Tron (video game)

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Tron Flyer.png
North American arcade flyer
Developer(s)Bally Midway
Publisher(s)Bally Midway
Designer(s)Bill Adams
Programmer(s)Bill Adams
Composer(s)Earl Vickers
Platform(s)Arcade, Xbox 360
Mode(s)Single player or 2 players alternating
Arcade systemMidway MCR-II

Tron is a coin-operated arcade video game manufactured and distributed by Bally Midway in 1982. The game consists of four subgames inspired by the events of the Walt Disney Productions motion picture Tron released earlier in the summer. The lead programmer was Bill Adams.[2] The music programmer was Earl Vickers.

Tron was followed by a 1983 sequel, Discs of Tron, which was not as successful. A number of other licensed Tron games were released for home systems, but these were based directly on elements of the movie and not the arcade game.


Tron consists of four sub-games based on events and characters in the movie. In general, the player controls Tron, either in human form or piloting a vehicle, using an eight-way joystick for movement, a trigger button on the stick to fire (or slow down the player's light cycle), and a rotary dial for aiming. The goal of the game is to score points and advance through the game's twelve levels by completing each of the sub-games. Most of the 12 levels are named after programming languages: RPG, COBOL, BASIC, FORTRAN, SNOBOL, PL1, PASCAL, ALGOL, ASSEMBLY, OS, JCL, USER.[3] The game supports two players alternating.[3]

At the start of each level, the player is taken to a "Game Grid" selection screen divided into four quadrants. The player must choose a quadrant, each of which corresponds to a different sub-game. The sub-game in each quadrant is not known to the player until it is selected. If the player fails the game and loses a life, they are taken back to this selection screen and an icon representing that game is now visible. Failure to choose a quadrant before an on-screen timer runs out results in a sub-game being chosen at random. Once the player completes a particular sub-game, it is taken out of play until the start of the next level.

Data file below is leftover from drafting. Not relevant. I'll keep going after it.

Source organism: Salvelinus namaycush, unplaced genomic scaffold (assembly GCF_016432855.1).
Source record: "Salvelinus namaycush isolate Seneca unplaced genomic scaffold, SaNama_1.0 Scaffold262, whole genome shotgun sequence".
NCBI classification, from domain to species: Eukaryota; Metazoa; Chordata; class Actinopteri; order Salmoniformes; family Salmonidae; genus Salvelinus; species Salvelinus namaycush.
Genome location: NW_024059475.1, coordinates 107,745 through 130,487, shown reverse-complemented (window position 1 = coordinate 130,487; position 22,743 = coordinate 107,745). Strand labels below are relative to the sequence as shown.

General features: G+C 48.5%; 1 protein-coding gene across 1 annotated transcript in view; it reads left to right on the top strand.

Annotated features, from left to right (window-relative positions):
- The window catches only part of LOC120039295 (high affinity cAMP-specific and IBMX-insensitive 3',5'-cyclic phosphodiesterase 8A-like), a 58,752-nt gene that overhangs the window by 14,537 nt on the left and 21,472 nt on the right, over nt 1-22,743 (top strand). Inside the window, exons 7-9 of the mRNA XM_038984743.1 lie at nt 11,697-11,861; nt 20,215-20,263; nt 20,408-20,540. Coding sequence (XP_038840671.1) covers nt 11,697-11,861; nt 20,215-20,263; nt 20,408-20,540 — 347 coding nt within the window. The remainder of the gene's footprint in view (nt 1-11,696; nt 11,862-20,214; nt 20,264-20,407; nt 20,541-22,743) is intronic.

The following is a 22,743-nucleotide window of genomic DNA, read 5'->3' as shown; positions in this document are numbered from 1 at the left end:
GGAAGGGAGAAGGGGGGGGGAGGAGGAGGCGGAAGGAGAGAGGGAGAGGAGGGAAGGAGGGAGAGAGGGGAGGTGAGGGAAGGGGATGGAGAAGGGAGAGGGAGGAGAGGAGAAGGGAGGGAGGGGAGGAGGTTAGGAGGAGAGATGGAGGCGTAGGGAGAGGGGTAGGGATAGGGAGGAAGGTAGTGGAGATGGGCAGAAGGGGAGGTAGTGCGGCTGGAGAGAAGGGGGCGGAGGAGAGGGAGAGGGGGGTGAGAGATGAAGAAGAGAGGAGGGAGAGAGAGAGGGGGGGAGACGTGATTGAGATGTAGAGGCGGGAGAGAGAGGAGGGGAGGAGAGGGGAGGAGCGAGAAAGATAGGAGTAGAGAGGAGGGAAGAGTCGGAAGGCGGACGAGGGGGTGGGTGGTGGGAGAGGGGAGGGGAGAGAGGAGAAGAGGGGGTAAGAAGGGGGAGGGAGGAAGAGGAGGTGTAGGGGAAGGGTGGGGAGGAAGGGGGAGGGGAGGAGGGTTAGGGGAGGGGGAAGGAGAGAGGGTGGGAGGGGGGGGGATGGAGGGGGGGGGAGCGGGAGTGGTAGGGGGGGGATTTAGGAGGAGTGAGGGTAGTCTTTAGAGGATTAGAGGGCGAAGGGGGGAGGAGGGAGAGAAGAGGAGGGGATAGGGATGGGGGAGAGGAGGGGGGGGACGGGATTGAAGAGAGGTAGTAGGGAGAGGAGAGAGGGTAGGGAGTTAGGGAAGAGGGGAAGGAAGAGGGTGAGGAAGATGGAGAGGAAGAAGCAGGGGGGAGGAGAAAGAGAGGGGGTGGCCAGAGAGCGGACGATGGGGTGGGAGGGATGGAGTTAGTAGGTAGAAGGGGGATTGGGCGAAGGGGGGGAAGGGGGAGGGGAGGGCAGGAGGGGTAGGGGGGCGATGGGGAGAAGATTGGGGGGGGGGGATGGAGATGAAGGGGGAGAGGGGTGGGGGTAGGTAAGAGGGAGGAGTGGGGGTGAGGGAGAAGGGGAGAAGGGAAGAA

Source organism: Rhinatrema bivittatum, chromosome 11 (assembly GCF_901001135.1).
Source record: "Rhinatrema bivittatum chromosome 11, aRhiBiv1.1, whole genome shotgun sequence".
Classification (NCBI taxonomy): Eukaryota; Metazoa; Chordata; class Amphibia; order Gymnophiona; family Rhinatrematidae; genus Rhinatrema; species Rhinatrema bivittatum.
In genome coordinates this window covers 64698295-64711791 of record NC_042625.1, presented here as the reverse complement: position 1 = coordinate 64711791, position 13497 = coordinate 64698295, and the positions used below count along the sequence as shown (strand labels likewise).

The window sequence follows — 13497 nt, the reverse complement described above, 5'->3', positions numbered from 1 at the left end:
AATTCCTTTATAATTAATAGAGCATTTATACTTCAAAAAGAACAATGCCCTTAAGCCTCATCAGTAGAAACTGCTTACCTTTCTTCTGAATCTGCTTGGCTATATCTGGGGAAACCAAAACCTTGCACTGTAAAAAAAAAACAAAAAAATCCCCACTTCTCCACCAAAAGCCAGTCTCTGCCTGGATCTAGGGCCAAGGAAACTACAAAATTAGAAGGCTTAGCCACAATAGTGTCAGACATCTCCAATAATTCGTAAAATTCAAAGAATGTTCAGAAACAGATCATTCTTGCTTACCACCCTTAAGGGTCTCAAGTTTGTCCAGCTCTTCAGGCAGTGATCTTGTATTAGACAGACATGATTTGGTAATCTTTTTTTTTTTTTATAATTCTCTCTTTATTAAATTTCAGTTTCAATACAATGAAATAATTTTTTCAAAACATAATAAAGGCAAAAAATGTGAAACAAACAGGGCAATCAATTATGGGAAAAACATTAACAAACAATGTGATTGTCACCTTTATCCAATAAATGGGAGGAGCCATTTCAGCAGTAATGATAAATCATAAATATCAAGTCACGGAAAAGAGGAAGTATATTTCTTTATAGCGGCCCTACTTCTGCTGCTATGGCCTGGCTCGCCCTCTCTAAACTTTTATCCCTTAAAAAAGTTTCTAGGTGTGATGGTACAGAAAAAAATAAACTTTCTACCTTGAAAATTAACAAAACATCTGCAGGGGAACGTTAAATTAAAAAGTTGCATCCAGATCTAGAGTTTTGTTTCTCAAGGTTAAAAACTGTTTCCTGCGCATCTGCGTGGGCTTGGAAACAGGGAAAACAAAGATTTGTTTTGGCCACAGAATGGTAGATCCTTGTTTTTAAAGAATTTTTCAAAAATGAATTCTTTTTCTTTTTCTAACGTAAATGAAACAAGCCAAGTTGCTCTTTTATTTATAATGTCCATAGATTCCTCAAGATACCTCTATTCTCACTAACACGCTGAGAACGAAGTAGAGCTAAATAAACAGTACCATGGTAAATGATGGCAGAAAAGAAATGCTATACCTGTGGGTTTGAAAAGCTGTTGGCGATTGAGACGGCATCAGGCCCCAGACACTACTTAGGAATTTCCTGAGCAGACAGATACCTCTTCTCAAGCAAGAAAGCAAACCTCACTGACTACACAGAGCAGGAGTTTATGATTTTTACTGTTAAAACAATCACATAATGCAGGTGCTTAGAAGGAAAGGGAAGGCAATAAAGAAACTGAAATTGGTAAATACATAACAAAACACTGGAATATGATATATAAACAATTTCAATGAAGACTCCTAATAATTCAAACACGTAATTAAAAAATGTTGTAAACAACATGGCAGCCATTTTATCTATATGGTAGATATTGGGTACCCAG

The sub-games are as follows:

I/O Tower

The player must guide Tron to the flashing circle of an Input/Output Tower within a set time limit while avoiding or destroying Grid Bugs. This game is based on the I/O Tower scene in the film, while adding the Grid Bugs as enemies (which were only briefly mentioned in the film). A bit occasionally appears on the screen and can be picked up for bonus points.

MCP Cone

The player must break through a rotating shield wall protecting the MCP cone and enter the cone without touching any of the shield blocks. This game is based on Tron's final battle with the MCP in the film, but changes the nature of the MCP's shield. Bonus points are awarded for destroying every block in the shield.

Light Cycles

In a player-vs-AI variant of the Snake game concept, the player guides Tron's blue Light Cycle in an arena against one or more yellow opponents. The objective is to force the enemy cycles to crash into walls, jet trails, or each other, while simultaneously avoiding them. When an enemy cycle crashes, both it and its trail disappear. This game is based on the Light Cycle Arena sequence in the film, though the colors of the friendly and enemy characters are reversed. This is the only sub-game in Tron to not use the rotary dial.

Battle Tanks

The player must guide Tron's red battle tank through a maze and destroy all of the opposing blue enemy tanks by shooting each of them three times. The tank can warp to a random location in the maze by moving into a diamond in the center, and its shots bounce off walls or obstructions until reaching their maximum travel distance. In higher difficulty levels, the enemy tanks are replaced by red Recognizers that are much faster and attempt to collide with the player instead of shooting at him/her. This game is not based on any particular scene, but is rather based on Tank Program elements, including Clu's failed intrusion into the ENCOM mainframe and the "Space Paranoids" game featured at the beginning of the film.